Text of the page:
So, What’s up with the New Flood Maps?
In the aftermath of Hurricane Ike, the inherent risk of flooding on Galveston Island became very apparent. Homeowners and potential buyers have become very mindful of flood risks and flood insurance costs associated with owning a home. And just when we were all becoming vaguely familiar with flood insurance policies, FEMA changed the flood maps. On August 15, 2019 FEMA released a new Galveston flood map that shapes the flood insurance policies and helps residents determine if they are in a low to moderate, or high risk flood zone. Click on the link below to view the new map:
The most common zones in Galveston indicated on the flood map are Zones AE 10, AE 12, and Zone X. Zone X is the most favorable flood zone, and it means that the base elevation is high enough to make flooding a very low risk. AE 10 indicates that the base flood elevation is 10 feet and AE 12 indicates that the base flood elevation is 12 feet. Generally speaking, if the bottom floor of your home is above the base flood elevation, your home will qualify for low flood rates.
Insurance underwriters rely on an elevation certificate, which shows the elevation of a home and other variables that determine your flood insurance rates. Insurance underwriters are relying even more on elevation certificates since the new maps came out. While your property may be grandfathered in to a rate, you may be eligible for better rates with an elevation certificate. Having an elevation certificate may also help lock in your current rate and prevent annual rate hikes. An elevation certificate is performed by a surveyor and they cost around $300-$400. My go to resource for elevation certificates and surveys is Laurence Wall with Texas Land Title Surveyors. https://www.texaslandtitlesurveyors.com/. I also recommend reaching out to a local insurance agent to make sure that you are getting the best coverage.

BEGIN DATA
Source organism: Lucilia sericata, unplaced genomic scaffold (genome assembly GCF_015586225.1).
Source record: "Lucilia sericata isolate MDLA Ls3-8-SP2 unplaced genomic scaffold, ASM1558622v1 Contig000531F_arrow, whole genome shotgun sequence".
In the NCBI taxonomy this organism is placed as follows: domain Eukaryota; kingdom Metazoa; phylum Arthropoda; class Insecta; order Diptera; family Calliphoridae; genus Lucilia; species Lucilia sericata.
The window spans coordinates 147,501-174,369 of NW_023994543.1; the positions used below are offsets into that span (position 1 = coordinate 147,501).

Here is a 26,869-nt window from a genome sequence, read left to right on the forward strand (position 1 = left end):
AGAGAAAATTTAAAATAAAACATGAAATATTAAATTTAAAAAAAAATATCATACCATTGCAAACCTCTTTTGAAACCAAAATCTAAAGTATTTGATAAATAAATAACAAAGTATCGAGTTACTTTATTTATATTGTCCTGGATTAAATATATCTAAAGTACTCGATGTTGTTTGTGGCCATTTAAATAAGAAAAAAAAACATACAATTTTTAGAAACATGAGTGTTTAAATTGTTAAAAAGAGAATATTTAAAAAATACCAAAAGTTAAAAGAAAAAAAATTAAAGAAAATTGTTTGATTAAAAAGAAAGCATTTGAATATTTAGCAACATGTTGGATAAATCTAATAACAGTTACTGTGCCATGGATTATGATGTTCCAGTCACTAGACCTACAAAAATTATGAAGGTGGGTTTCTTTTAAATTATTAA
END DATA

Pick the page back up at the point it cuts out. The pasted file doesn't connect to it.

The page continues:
As a real estate agent in Galveston, the most common questions that I hear from buyers is “Has this house ever flooded?” or “What are the flood insurance rates on this house?” Most real estate professionals have become hyper aware of these concerns and typically have an answer prepared when showing a home or know where to find the answers. One thing that many residents and prospective buyers in Galveston may be unaware of is that the elevation is typically higher closer to the beach. While this may seem counter intuitive, it is a result of the seawall construction and grade raising in 1904. The seawall is approximately 17 feet above sea level and the land slopes down gradually towards the bay side. Therefore, as a general rule of thumb, homes closer to the seawall are going to have higher elevations and more favorable flood rates. This is evidenced on the flood map. There are other variables that come in to play, such as how high the house is raised and what types of venting is used on the ground level. Once again, refer to your local insurance agent to make sure that your house is covered by a policy and that you are getting the best rate.
Check out some of my listings at https://thegalvestonrealtor.com/category/for-sale/ and call me to see what types of flood policies these homes qualify for.